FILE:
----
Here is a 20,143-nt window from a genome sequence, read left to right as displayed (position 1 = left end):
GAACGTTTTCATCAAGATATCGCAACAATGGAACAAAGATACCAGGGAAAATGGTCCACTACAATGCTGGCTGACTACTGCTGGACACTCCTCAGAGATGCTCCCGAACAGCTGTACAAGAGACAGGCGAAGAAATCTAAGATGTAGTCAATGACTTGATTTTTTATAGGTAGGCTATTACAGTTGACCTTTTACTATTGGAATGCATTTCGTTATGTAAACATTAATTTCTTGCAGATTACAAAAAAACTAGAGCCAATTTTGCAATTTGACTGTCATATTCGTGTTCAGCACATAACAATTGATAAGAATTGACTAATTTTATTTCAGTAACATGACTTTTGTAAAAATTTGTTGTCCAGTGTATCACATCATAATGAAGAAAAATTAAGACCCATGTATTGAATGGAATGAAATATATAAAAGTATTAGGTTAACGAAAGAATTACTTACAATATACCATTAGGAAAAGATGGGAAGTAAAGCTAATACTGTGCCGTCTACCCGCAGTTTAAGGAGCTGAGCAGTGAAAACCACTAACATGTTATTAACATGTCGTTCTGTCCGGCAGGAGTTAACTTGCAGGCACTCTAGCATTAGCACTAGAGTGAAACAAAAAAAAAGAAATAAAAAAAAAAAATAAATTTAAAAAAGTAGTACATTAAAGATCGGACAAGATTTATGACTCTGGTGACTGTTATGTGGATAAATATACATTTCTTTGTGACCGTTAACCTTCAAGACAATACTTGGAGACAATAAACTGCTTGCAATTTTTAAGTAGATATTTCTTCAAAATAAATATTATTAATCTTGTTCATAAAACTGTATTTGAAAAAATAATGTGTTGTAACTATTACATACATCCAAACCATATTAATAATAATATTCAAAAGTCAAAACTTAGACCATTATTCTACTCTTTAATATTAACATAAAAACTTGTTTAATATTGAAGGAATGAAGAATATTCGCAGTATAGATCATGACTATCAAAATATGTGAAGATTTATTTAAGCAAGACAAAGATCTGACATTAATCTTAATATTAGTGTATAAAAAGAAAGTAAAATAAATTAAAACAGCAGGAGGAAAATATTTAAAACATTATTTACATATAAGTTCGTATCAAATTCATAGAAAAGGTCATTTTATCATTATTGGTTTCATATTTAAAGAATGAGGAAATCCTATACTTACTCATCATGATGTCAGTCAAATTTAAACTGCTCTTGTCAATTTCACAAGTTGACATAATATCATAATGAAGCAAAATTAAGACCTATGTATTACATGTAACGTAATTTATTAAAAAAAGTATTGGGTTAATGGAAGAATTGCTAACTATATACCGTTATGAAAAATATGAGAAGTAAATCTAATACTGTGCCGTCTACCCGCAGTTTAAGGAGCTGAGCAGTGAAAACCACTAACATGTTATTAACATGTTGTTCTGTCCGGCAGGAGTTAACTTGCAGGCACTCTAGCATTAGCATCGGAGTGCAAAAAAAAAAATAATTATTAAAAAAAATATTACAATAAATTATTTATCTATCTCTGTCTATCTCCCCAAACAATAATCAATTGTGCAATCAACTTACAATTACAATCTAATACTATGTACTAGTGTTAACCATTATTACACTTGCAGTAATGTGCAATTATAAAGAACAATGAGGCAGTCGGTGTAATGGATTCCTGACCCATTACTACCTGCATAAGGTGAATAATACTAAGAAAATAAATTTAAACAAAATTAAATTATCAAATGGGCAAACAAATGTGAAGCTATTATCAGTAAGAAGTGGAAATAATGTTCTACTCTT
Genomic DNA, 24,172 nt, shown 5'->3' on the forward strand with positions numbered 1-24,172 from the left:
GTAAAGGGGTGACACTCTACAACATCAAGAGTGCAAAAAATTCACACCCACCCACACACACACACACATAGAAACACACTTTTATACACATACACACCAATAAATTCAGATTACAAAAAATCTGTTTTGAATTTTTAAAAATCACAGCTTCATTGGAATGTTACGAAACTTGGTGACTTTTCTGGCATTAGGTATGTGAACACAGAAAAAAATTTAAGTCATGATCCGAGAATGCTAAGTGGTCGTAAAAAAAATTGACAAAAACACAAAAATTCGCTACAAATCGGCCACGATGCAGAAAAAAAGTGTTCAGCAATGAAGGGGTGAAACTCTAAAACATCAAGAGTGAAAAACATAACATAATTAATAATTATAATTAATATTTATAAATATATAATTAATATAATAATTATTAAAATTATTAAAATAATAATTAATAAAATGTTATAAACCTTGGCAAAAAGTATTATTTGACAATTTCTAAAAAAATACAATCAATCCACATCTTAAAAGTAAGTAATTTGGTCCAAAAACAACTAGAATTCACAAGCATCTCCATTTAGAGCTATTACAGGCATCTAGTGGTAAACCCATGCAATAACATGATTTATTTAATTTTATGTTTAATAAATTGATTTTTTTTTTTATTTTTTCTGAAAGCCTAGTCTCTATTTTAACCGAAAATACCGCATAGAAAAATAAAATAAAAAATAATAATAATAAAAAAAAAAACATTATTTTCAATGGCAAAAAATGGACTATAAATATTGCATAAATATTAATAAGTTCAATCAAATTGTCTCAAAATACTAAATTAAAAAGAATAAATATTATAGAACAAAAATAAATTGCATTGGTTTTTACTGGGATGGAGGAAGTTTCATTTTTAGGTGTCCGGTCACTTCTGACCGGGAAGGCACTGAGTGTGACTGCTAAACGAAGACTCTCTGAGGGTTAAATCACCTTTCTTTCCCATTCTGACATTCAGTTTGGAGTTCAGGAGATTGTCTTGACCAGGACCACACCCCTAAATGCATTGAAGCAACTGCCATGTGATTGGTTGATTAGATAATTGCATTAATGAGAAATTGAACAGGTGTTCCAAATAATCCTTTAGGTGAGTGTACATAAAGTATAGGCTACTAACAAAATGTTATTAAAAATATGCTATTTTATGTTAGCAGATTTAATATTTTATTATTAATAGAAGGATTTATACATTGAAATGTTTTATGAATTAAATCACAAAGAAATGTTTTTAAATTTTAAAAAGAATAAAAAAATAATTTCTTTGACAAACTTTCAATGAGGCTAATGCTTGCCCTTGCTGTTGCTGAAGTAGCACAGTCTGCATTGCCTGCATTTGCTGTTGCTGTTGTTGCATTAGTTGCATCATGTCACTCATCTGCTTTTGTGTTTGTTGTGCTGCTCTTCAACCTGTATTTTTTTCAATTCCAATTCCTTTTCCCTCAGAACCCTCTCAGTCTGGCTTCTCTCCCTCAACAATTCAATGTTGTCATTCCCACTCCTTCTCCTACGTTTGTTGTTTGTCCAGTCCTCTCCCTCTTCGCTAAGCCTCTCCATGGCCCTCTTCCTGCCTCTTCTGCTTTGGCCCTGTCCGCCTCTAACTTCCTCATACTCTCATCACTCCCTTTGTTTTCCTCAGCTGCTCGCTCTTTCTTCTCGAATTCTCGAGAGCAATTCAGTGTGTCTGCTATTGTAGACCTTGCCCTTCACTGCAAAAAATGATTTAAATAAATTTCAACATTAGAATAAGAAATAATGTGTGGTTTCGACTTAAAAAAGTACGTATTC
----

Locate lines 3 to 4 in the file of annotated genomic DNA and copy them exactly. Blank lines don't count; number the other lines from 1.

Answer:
Genomic DNA, 24,172 nt, shown 5'->3' on the forward strand with positions numbered 1-24,172 from the left:
GTAAAGGGGTGACACTCTACAACATCAAGAGTGCAAAAAATTCACACCCACCCACACACACACACACATAGAAACACACTTTTATACACATACACACCAATAAATTCAGATTACAAAAAATCTGTTTTGAATTTTTAAAAATCACAGCTTCATTGGAATGTTACGAAACTTGGTGACTTTTCTGGCATTAGGTATGTGAACACAGAAAAAAATTTAAGTCATGATCCGAGAATGCTAAGTGGTCGTAAAAAAAATTGACAAAAACACAAAAATTCGCTACAAATCGGCCACGATGCAGAAAAAAAGTGTTCAGCAATGAAGGGGTGAAACTCTAAAACATCAAGAGTGAAAAACATAACATAATTAATAATTATAATTAATATTTATAAATATATAATTAATATAATAATTATTAAAATTATTAAAATAATAATTAATAAAATGTTATAAACCTTGGCAAAAAGTATTATTTGACAATTTCTAAAAAAATACAATCAATCCACATCTTAAAAGTAAGTAATTTGGTCCAAAAACAACTAGAATTCACAAGCATCTCCATTTAGAGCTATTACAGGCATCTAGTGGTAAACCCATGCAATAACATGATTTATTTAATTTTATGTTTAATAAATTGATTTTTTTTTTTATTTTTTCTGAAAGCCTAGTCTCTATTTTAACCGAAAATACCGCATAGAAAAATAAAATAAAAAATAATAATAATAAAAAAAAAAACATTATTTTCAATGGCAAAAAATGGACTATAAATATTGCATAAATATTAATAAGTTCAATCAAATTGTCTCAAAATACTAAATTAAAAAGAATAAATATTATAGAACAAAAATAAATTGCATTGGTTTTTACTGGGATGGAGGAAGTTTCATTTTTAGGTGTCCGGTCACTTCTGACCGGGAAGGCACTGAGTGTGACTGCTAAACGAAGACTCTCTGAGGGTTAAATCACCTTTCTTTCCCATTCTGACATTCAGTTTGGAGTTCAGGAGATTGTCTTGACCAGGACCACACCCCTAAATGCATTGAAGCAACTGCCATGTGATTGGTTGATTAGATAATTGCATTAATGAGAAATTGAACAGGTGTTCCAAATAATCCTTTAGGTGAGTGTACATAAAGTATAGGCTACTAACAAAATGTTATTAAAAATATGCTATTTTATGTTAGCAGATTTAATATTTTATTATTAATAGAAGGATTTATACATTGAAATGTTTTATGAATTAAATCACAAAGAAATGTTTTTAAATTTTAAAAAGAATAAAAAAATAATTTCTTTGACAAACTTTCAATGAGGCTAATGCTTGCCCTTGCTGTTGCTGAAGTAGCACAGTCTGCATTGCCTGCATTTGCTGTTGCTGTTGTTGCATTAGTTGCATCATGTCACTCATCTGCTTTTGTGTTTGTTGTGCTGCTCTTCAACCTGTATTTTTTTCAATTCCAATTCCTTTTCCCTCAGAACCCTCTCAGTCTGGCTTCTCTCCCTCAACAATTCAATGTTGTCATTCCCACTCCTTCTCCTACGTTTGTTGTTTGTCCAGTCCTCTCCCTCTTCGCTAAGCCTCTCCATGGCCCTCTTCCTGCCTCTTCTGCTTTGGCCCTGTCCGCCTCTAACTTCCTCATACTCTCATCACTCCCTTTGTTTTCCTCAGCTGCTCGCTCTTTCTTCTCGAATTCTCGAGAGCAATTCAGTGTGTCTGCTATTGTAGACCTTGCCCTTCACTGCAAAAAATGATTTAAATAAATTTCAACATTAGAATAAGAAATAATGTGTGGTTTCGACTTAAAAAAGTACGTATTC